South Carolina archeologists race to uncover Civil War prison

By Susanne M. Schafer

Associated Press

Published: Sunday, Feb. 16 2014 12:00 a.m. MST

"Prisoners of war are an example of the extraordinary cost of war. It's not an easy story to tell, and it's not a happy story. But it delves into the consequences of war," Leonard said.

Leonard added that unearthing artifacts is also important to do, since it gives people today a broader picture of the human story that might not jump out of the printed page.

Joe Long, the curator of education for the South Carolina Confederate Relic Room and Military Museum in Columbia, said the prisoners were educated officers, who were more hardened to the elements than people today.

"These were intelligent, skilled men, and they produced some beautiful crafts," Long said. His museum has purchased a pipe carved by one of the prisoners from a hardened root ball of briarwood.

Long added that the waning days of the Civil War have gotten little historical attention, and need to be academically documented.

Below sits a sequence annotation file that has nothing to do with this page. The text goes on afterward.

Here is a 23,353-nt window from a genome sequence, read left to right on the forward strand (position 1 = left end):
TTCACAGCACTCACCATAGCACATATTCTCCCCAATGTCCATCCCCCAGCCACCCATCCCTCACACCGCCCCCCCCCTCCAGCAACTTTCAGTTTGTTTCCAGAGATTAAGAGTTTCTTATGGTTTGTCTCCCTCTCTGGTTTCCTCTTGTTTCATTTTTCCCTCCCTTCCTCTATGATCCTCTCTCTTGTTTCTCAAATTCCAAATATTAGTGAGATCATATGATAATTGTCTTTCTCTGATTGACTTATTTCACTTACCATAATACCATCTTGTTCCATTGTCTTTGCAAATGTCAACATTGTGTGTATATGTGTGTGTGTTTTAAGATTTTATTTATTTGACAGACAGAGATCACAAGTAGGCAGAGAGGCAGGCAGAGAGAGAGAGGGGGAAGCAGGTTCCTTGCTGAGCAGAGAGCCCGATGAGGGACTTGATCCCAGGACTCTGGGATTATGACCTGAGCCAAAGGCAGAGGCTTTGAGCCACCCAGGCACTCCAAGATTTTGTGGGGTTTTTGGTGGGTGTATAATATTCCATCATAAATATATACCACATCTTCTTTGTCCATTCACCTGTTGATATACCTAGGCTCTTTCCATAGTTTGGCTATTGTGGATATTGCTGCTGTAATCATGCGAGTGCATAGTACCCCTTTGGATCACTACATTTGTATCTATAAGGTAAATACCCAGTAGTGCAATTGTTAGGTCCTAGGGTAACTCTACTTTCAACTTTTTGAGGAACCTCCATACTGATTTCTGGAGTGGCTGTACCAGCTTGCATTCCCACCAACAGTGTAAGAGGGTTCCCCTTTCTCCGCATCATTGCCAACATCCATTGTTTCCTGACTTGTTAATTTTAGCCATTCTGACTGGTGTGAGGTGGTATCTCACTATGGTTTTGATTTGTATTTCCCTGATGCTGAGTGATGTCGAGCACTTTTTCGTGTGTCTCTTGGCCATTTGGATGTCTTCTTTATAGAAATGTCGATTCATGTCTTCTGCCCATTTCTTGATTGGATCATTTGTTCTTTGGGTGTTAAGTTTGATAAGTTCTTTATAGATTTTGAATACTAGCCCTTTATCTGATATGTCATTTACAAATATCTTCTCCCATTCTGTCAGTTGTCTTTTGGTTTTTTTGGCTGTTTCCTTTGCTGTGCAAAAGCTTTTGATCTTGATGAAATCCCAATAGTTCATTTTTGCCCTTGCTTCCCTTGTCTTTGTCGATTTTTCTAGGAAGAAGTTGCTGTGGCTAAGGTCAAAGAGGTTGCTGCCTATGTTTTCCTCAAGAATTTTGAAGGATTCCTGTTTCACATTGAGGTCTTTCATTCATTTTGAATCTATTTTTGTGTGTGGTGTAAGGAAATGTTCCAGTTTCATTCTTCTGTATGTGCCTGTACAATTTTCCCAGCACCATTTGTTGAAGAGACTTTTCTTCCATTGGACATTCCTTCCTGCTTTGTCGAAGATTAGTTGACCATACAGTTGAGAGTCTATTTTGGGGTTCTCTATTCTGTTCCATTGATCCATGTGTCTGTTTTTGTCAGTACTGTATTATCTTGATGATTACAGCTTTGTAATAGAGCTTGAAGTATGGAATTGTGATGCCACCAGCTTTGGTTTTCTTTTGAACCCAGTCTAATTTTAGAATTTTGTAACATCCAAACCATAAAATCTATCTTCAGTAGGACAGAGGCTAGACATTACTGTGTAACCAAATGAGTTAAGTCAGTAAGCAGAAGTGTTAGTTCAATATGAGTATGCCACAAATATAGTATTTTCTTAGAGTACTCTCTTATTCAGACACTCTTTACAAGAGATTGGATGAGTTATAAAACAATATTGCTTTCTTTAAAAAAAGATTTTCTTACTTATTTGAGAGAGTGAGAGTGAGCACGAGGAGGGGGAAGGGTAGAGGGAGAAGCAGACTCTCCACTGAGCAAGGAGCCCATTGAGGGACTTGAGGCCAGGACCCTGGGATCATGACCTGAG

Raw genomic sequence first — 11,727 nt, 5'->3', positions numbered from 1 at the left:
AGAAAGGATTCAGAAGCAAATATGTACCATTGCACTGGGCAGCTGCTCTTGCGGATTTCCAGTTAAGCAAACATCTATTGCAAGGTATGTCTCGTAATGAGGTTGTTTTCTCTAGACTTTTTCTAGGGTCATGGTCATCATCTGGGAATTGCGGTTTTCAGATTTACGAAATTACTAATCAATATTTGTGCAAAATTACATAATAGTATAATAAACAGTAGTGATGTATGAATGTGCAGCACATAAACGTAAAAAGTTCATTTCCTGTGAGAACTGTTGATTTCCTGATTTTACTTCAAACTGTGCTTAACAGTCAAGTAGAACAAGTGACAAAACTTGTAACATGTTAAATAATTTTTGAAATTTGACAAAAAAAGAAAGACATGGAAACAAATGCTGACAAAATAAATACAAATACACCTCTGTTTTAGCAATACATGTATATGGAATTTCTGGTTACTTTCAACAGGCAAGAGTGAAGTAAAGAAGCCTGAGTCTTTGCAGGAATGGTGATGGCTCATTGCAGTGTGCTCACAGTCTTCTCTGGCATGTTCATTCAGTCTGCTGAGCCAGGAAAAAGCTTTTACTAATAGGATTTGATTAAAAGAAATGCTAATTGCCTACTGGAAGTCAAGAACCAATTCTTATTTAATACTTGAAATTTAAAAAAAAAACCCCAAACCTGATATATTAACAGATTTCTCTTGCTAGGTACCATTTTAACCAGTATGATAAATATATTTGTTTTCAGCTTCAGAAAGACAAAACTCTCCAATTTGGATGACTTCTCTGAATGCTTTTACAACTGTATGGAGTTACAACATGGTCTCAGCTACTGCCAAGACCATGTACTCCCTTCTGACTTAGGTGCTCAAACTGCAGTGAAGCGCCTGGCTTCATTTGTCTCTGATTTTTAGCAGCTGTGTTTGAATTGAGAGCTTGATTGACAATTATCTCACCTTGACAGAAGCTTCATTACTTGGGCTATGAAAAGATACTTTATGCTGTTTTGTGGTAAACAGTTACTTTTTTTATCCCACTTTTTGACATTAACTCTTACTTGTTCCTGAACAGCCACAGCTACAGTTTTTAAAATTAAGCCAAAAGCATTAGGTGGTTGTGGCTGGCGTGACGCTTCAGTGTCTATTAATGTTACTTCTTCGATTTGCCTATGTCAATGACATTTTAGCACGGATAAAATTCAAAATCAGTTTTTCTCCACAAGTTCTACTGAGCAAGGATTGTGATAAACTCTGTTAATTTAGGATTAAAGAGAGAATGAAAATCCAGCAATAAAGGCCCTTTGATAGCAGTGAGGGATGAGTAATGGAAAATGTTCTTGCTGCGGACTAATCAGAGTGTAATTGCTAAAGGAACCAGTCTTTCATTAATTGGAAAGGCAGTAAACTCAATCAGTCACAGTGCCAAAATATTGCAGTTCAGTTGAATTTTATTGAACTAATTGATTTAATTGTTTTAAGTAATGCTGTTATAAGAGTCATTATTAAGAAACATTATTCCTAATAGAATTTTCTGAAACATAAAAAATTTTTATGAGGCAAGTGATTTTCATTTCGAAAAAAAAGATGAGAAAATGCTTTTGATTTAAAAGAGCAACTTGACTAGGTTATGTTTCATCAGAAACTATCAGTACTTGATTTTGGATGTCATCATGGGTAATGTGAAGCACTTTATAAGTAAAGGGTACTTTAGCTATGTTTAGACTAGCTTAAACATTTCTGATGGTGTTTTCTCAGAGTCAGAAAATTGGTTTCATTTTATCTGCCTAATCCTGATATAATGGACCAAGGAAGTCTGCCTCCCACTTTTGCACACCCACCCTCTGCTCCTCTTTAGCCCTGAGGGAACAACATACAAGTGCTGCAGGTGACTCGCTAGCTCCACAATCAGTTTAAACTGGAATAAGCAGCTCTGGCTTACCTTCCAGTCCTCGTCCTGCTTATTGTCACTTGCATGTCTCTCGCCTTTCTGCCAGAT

Long noted that in order to keep their spirits up, the prisoners formed a glee club, and sang for themselves and the local populace.

"The camp commandant had a rule, he told them they could sing all the Yankee songs as they wanted, but they also had to sing a Southern song. So they'd sing 'Battle Hymn of the Republic,' and then they'd sing 'Dixie,'" Long said with a laugh.

Three days before Gen. William Tecumseh Sherman's forces entered the city, the men were moved to Charlotte, and then to Wilmington, N.C. Shortly thereafter the war ended, and prisoners on both sides freed.

Information on Camp Asylum Tours: http://www.historiccolumbia.org/Contents/Item/Display/1453?date=02/14/2014

Follow Schafer on Twitter at http://twitter.com/susannemarieap

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